WASHINGTON PARK —Though Ornette Massey had a long criminal history before being killed in a Sept. 12 shooting that also injured his older brother, family members say he was the bedrock of their lives.
“He was at once my brother and my father,” said Lakia Massey, Ornette’s younger sister. “He was the best man I ever knew. He raised me.”
Shortly before the shooting, the 38-year-old Ornette Massey had gotten haircut and met up with another brother, Yarii Massey, at the intersection of East 56th Street and South Michigan Avenue, his younger sister said.
An unknown man approached the brothers and began shooting at them around 6:30 p.m., according to Chicago police.
Ornette Massey was shot multiple times in the back and was pronounced dead a half hour later at Stroger Hospital, according to the Cook County medical examiner's office. His brother was also shot and was sent to Northwestern Memorial Hospital with serious injuries.
The attack came months after another shooting near the same intersection, when he was shot in the leg. Police haven’t caught suspects in either shooting, according to Massey’s family.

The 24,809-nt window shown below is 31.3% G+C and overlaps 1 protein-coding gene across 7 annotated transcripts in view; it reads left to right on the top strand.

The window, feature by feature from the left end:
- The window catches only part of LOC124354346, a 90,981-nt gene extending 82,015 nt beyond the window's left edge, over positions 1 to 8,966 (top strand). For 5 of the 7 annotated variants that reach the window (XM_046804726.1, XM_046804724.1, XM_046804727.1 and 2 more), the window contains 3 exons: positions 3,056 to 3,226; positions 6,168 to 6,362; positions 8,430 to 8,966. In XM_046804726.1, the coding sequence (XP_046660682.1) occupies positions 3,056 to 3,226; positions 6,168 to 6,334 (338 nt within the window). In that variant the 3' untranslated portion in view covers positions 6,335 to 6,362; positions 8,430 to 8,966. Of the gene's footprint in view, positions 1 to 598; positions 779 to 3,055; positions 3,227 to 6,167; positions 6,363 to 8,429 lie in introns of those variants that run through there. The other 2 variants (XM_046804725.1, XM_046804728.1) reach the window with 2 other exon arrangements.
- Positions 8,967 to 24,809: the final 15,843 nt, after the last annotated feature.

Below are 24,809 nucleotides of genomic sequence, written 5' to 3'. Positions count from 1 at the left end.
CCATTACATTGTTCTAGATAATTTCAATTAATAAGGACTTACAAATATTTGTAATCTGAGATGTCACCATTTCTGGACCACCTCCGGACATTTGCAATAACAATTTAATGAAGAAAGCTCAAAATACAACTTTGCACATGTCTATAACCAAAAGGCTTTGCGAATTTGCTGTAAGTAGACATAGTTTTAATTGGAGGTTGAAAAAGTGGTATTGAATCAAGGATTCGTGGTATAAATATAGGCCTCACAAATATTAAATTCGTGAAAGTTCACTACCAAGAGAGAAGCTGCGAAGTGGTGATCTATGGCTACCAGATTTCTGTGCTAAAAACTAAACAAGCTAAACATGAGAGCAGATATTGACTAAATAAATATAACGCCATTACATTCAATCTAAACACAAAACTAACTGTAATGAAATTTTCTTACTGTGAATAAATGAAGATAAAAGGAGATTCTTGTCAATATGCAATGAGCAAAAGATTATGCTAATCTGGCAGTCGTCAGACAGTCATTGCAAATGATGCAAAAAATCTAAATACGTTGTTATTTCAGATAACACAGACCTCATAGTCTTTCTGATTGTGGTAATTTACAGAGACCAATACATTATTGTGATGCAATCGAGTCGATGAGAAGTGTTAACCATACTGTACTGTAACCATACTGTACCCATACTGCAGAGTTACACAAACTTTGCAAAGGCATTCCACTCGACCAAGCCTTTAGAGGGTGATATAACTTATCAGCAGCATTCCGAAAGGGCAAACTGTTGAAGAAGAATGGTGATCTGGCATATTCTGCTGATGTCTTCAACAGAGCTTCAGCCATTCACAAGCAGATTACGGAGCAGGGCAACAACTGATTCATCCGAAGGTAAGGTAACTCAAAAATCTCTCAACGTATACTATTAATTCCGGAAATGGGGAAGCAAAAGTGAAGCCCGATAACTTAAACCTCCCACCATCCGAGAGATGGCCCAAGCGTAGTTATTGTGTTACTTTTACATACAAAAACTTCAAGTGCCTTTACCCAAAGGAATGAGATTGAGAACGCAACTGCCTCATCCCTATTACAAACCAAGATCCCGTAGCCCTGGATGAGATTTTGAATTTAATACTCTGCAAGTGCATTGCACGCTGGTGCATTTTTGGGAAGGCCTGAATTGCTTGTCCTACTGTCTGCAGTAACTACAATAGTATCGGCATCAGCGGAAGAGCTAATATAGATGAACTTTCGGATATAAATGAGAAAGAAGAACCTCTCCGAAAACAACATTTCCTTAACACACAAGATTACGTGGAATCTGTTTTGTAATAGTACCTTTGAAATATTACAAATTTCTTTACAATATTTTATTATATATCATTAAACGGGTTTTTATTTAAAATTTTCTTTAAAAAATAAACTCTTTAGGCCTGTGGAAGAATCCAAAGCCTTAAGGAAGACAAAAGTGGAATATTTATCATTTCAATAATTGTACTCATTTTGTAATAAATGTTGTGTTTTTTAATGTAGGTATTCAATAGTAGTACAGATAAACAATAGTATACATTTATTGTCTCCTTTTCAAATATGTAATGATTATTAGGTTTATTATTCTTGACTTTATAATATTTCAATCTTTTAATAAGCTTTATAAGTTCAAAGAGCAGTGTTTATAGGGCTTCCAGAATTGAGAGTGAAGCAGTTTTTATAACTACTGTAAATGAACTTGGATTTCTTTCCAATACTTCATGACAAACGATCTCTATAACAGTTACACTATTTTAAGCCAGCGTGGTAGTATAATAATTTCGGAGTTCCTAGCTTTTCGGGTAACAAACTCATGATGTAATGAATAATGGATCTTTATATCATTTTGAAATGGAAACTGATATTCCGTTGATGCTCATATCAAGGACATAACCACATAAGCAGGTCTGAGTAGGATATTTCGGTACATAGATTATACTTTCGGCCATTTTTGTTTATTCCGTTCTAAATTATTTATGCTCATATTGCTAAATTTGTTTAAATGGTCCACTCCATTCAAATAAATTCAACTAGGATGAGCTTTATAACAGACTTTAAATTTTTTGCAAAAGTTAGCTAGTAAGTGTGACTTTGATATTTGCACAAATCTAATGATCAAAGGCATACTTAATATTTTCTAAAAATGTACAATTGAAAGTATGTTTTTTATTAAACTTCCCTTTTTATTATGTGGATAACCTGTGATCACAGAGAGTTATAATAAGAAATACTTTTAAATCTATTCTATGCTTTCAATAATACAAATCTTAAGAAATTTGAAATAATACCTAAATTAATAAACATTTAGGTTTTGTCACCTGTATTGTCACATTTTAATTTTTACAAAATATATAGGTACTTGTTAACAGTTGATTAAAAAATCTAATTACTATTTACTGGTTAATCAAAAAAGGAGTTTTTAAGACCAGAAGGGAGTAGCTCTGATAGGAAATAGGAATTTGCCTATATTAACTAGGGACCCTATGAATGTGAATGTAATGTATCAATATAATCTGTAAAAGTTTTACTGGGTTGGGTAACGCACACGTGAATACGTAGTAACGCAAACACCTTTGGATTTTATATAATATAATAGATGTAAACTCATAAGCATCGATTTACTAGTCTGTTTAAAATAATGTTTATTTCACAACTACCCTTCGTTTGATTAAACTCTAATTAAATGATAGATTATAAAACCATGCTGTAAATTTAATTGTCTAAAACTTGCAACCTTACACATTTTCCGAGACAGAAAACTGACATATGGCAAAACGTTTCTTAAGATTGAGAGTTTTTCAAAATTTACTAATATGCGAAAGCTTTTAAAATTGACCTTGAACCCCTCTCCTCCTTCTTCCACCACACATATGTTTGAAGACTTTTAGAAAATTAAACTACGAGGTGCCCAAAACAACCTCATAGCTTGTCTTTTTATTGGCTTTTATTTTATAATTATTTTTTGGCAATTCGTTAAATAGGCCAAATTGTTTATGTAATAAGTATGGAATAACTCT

The slain man had a history of run-ins with the law. In 2000, he was sentenced to four years in prison for the possession of less than 100 grams of cocaine. That same year he was found not guilty of first-degree murder. In 2004, charges were dropped against accusing him for manufacturing and delivering heroin.
Still, while family members say Ornette Massey had once participated in street life, he wasn’t an active gang member, especially in recent years.
“I don’t see any reason for it,” Lakia Massey said of the murder. “He has no enemies.”
Ornette Massey went by the nickname of “Juicy” because he was a fat baby. The third of four siblings, he grew thin and took over the caretaker role for his sister Lakia, who is nine years younger, and his two daughters, who are now adults.
“He was a family man,” his daughter, Taynarvis Massey, said.
Prior to his death, he was studying accounting at a local vocational school, according to family members. They said that was an important step for a man who despite his criminal issues looked out for his family and always had a way of making the best of any moment.
“He would make light of any situation,” Lakia Massey said. “Sometimes we wouldn’t find it funny, like ‘Why would you say that?’ But it’s something we loved about him.”